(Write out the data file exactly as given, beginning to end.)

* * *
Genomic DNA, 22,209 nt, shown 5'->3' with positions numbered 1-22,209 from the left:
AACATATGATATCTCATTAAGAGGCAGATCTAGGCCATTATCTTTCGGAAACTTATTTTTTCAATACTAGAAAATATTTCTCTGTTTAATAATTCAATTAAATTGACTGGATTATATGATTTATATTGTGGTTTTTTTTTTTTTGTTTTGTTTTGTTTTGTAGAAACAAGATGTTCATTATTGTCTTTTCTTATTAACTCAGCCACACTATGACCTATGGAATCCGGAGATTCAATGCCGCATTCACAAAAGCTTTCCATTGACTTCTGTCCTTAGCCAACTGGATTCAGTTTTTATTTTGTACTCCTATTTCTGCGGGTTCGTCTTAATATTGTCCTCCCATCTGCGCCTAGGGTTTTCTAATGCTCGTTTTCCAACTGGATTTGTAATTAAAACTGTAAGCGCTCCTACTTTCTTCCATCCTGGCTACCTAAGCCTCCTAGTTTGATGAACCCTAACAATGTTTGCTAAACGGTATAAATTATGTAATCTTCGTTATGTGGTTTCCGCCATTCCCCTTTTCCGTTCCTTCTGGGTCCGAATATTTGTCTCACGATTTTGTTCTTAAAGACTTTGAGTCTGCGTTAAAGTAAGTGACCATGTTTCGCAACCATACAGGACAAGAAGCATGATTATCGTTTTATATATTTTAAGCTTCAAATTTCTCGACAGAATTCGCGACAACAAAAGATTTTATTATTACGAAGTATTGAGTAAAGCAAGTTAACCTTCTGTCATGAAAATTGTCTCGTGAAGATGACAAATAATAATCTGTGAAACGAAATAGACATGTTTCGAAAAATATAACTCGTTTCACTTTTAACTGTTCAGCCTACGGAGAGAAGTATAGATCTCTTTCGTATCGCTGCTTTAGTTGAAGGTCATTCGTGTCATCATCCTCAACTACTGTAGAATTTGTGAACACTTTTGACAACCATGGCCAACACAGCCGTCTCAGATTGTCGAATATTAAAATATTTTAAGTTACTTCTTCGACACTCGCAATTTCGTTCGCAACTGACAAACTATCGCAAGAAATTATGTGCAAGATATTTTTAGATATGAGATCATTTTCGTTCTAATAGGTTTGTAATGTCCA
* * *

Genomic DNA, 22,209 nt, shown 5'->3' with positions numbered 1-22,209 from the left:
AACATATGATATCTCATTAAGAGGCAGATCTAGGCCATTATCTTTCGGAAACTTATTTTTTCAATACTAGAAAATATTTCTCTGTTTAATAATTCAATTAAATTGACTGGATTATATGATTTATATTGTGGTTTTTTTTTTTTTGTTTTGTTTTGTTTTGTAGAAACAAGATGTTCATTATTGTCTTTTCTTATTAACTCAGCCACACTATGACCTATGGAATCCGGAGATTCAATGCCGCATTCACAAAAGCTTTCCATTGACTTCTGTCCTTAGCCAACTGGATTCAGTTTTTATTTTGTACTCCTATTTCTGCGGGTTCGTCTTAATATTGTCCTCCCATCTGCGCCTAGGGTTTTCTAATGCTCGTTTTCCAACTGGATTTGTAATTAAAACTGTAAGCGCTCCTACTTTCTTCCATCCTGGCTACCTAAGCCTCCTAGTTTGATGAACCCTAACAATGTTTGCTAAACGGTATAAATTATGTAATCTTCGTTATGTGGTTTCCGCCATTCCCCTTTTCCGTTCCTTCTGGGTCCGAATATTTGTCTCACGATTTTGTTCTTAAAGACTTTGAGTCTGCGTTAAAGTAAGTGACCATGTTTCGCAACCATACAGGACAAGAAGCATGATTATCGTTTTATATATTTTAAGCTTCAAATTTCTCGACAGAATTCGCGACAACAAAAGATTTTATTATTACGAAGTATTGAGTAAAGCAAGTTAACCTTCTGTCATGAAAATTGTCTCGTGAAGATGACAAATAATAATCTGTGAAACGAAATAGACATGTTTCGAAAAATATAACTCGTTTCACTTTTAACTGTTCAGCCTACGGAGAGAAGTATAGATCTCTTTCGTATCGCTGCTTTAGTTGAAGGTCATTCGTGTCATCATCCTCAACTACTGTAGAATTTGTGAACACTTTTGACAACCATGGCCAACACAGCCGTCTCAGATTGTCGAATATTAAAATATTTTAAGTTACTTCTTCGACACTCGCAATTTCGTTCGCAACTGACAAACTATCGCAAGAAATTATGTGCAAGATATTTTTAGATATGAGATCATTTTCGTTCTAATAGGTTTGTAATGTCCA